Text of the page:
Tools that can compile code simultaneously for devices that run iOS or Android are now relatively commonplace. For Progress, its entry is the Telerik development platform. But, develop for Windows Mobile and the choices are fewer, RAD Studio from Embarcadero Technologies among them. As for Samsung's nascent Tizen operating system, the company does offer developer resources that include a software developer's kit. Microsoft also offers an SDK for its Windows Mobile platform.
The more profound mobile app challenge for developers is dealing with multiple device types -- smartphones, tablets, wearables -- and the corresponding cornucopia of screen sizes. For example, the current crop of Apple iPhones requires apps to support three screen resolutions, 1334 x 750 for the iPhone 6 and 6s, 1920 x 1080 for the 6 Plus and 6S plus, and 1136 x 640 for the SE model. Resolutions for previous models included 960 x 640 for the models 4 and 4s. The original iPhone, with its resolution of 480 x 320 pixels, seems positively archaic today. The current iPad Mini and iPad Air, both at 1536 x 2048, and the iPad Pro, at 2048 x 2732 complicate matters further. Add the Apple Watch's two current sizes -- 312 x 390 and 272 x 340 -- into the mix, along with its vastly different user interface, and app development can get very convoluted very fast.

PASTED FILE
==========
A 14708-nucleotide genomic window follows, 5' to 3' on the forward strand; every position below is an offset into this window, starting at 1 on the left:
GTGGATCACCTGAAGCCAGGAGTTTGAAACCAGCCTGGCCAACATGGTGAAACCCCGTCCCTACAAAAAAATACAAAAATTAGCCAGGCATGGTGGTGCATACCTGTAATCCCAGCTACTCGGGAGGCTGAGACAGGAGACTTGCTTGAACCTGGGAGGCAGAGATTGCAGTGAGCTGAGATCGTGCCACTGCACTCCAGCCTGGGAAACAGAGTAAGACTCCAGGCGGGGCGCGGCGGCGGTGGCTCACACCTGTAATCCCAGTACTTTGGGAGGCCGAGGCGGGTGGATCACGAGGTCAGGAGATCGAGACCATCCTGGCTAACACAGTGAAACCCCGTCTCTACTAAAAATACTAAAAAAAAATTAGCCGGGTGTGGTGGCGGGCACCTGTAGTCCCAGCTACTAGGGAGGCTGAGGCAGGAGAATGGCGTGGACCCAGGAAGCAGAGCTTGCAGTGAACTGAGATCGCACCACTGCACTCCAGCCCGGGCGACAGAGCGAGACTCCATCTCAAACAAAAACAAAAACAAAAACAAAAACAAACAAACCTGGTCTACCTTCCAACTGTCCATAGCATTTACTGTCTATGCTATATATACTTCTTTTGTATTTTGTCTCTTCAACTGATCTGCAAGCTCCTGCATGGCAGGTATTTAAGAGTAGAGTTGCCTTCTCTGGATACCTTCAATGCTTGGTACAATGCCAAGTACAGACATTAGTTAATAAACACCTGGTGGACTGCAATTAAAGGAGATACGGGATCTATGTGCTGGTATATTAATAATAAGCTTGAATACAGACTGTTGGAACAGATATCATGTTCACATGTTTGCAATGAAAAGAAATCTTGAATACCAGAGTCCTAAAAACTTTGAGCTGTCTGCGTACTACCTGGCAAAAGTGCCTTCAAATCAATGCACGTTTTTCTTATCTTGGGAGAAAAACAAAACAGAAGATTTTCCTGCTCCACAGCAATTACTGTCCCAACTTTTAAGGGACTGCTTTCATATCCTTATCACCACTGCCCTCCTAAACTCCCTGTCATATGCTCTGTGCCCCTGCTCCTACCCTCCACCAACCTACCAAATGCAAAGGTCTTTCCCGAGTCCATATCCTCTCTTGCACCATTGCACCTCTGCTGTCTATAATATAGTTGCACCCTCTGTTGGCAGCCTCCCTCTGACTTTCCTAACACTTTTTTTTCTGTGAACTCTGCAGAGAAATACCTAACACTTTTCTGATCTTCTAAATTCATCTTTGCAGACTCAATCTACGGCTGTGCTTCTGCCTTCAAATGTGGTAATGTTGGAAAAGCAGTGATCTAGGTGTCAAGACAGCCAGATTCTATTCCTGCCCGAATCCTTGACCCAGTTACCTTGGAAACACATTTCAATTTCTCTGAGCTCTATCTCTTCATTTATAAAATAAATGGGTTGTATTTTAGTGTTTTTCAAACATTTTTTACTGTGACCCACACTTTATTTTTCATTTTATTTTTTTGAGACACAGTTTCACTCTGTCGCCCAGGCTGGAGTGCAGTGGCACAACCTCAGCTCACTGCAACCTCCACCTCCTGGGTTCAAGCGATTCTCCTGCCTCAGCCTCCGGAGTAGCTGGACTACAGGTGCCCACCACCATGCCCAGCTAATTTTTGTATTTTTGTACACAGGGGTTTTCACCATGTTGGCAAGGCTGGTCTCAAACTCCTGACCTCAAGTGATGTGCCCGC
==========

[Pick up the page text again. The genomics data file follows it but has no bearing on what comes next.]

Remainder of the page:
On the Windows side, Microsoft's Universal Windows Platform is a framework for building apps that run on everything from phones and tablets up to laptops and desktops with monitors that may reach 30 inches at a resolution of 2560 x 1600 pixels, a favorite of photographers and medical professionals. The key to overcoming this mobile app development challenge is so-called adaptive user interface technology that adjusts apps to specific device types based on screen resolution.
For user experience designer Jason Scott at Y Media Labs, a favorite design option is the cloud-hosted InVision collaborative prototyping tool. "We can drop in photos, sketches or whiteboard drawings and share to get feedback," he said. "I'm a proponent of the more ideas, the better." For digital design, Scott prefers Sketch, a vector-based design tool.
Perhaps recognizing that its traditional products are being upstaged by newcomers, Adobe launched the Mac version of its all-new Experience Design earlier in 2016 with a Windows version on the way. The company positioned the platform as a new experience for designing and prototyping websites and mobile apps.
Apps up, but spending is down
With mobile app downloads continuing to soar, it might come as something of a surprise that spending on mobile app development is actually expected to decline in 2016.
According to research from Gartner published in June 2016, the average portion of overall application development budgets earmarked for mobile is a meager 10%, a decline of 2% from 2015. Writing in the report, Adrian Leow, principal research analyst at Gartner, said, "The urgency to scale up mobile app development doesn't yet appear to be a priority for most organizations."
With the myriad mobile app challenges that must be overcome, scaling back might not be the way to go.